What does the pharse ‘ease of doing business in India’ encompass? It has three components, primarily. First, a relaxation of rules and regulations; second, a change in mindset to a positive one to implement these rules and lastly, easy availability of wherewithal, to include land, infrastructure, finance and skilled manpower required to effect the change.
A large number of big ticket Air Force items are on their way from abroad. Leading the pack is the $ 3.2 billion Chinook and Apache helicopter deals, the Avro replacement C-295 project (56 aircraft), A-330 Multi Role Tanker Transport (six aircraft) and six additional C-130 Special Forces aircraft to follow. There are many more purchases planned for upgradation of air defence, command and control and intelligence surveillance and reconnaissance domains. Similarly, other Services too have cash-heavy projects. With 30 per cent offsets being the criteria for any project above Rs 300 crores, billions of dollars would be funneled into the Indian defence sector in the next decade and a half just as offsets. A major portion of the offsets would be through IAF related projects. The question is: how does India go about leveraging this opportunity optimally?
There has to be a top down approach, with clear directions given by the political leadership. Though certain steps have been taken, there is still reluctance to go the full distance to reduce the time frame and get maximum benefits, which can happen only if a single window system is put in place. The requirement to go to different Ministries for multiple clearances has to be simplified to a ‘single roof’ concept. After the necessary papers are submitted to the designated office, say, the Department of Defence Production, the onus should lie on this entity to move files in a time bound manner and grant approval. If papers are in order, then the concerned officials should be held accountable for any delays that subsequently occur.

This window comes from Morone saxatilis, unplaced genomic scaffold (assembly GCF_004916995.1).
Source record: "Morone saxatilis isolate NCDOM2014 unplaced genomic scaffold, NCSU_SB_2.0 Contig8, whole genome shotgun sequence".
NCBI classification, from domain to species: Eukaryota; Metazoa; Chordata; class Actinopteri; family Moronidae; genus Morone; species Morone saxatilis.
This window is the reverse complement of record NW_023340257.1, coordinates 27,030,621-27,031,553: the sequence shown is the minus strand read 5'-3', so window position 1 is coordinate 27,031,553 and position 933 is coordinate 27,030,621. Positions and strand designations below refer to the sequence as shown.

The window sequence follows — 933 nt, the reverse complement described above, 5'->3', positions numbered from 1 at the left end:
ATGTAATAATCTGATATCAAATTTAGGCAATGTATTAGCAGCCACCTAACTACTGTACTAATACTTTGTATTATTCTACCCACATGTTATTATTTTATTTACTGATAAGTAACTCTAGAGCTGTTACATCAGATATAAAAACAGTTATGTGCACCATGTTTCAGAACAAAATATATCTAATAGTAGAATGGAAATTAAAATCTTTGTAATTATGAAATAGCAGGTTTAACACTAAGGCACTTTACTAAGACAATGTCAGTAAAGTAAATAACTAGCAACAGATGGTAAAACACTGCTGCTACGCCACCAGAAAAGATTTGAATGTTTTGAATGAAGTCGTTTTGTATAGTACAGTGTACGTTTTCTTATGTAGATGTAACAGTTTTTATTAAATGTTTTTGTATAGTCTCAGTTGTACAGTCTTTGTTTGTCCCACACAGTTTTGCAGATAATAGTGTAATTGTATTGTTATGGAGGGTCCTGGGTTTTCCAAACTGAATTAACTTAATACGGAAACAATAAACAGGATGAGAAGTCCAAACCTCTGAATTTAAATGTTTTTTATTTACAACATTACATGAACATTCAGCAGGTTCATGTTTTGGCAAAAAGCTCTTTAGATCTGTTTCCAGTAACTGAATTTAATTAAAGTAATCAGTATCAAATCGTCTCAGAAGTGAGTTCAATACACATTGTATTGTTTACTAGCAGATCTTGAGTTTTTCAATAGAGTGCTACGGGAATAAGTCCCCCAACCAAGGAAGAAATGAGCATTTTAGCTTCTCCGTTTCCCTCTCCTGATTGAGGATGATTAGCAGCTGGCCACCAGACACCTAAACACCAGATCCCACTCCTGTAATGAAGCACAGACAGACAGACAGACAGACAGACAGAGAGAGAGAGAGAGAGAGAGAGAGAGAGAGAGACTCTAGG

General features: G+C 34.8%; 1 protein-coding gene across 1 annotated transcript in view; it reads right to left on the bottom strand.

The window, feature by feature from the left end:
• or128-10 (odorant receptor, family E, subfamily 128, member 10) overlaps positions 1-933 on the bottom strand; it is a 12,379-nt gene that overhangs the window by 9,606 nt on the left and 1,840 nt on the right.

Is this a Utopian dream and unattainable in India? No, it is possible, but only a top down political thrust can make it happen. A clear example of what firmness and a demand for results can do is the positive movement in the Light Combat Aircraft Mk1 case. Steadfastness on part of the IAF to insist on its operational requirements and a demand for accountability by the government from DRDO has resulted in clearing 43 observations of the 50 plus raised by the IAF. 120 LCA Mk1s will now be inducted into the IAF, clearing a logjam that has been in existence for years, nearly derailing this critically important project. Once HAL gets its production line to manufacture 12 aircraft annually (political push again required to overcome HAL’s work culture), the Make in India drive will get the first real boost. It all boils down to individuals in positions of power, having a positive attitude and being concerned about the gravity of the problems the nation is faced with. They need to be at the job for at least five to seven years to ensure institutional continuity while simultaneously driving the government’s agenda forward.
The availability of wherewithal (to include land, finance, skilled personnel et al), is the third component of the jigsaw puzzle. Once again, it’s a set of industry friendly rules that need to be enacted and driven through so that the eco-system that is required to absorb the finances and the high-end technology is nurtured and allowed to expand. It is only then that slowly, piece by piece, technology by technology, the nation would start developing a defence industrial base that would see a reversal of the abysmal import/export ratio that exists today in defence procurement. It is a long road ahead and if everything falls into place, it would need the better part of a decade and a half at least for India to substantially attain its strategic autonomy. Perseverance and bi-partisan political support are pre- requisites to attain this goal.
To quote the Committee of Experts that has recently submitted its report for the overhaul of the DPP: “Internal social divisions and the structure of Indian polity is such that there are continuous internal confrontations and only in time of crisis and war that everyone comes together, unfortunately to relapse into business as usual once the crisis abates. Unless a national consensus develops and an institutional framework put in place, adequate military power will not be generated (emphasis added).”
More apt words have perhaps not been spoken in recent times. Everyone should take heed and contribute to the effort in making India a self-reliant nation in defence.
(Disclaimer: The views and opinions expressed in this article are those of the author and do not necessarily reflect the official policy or position of BharatShakti.in)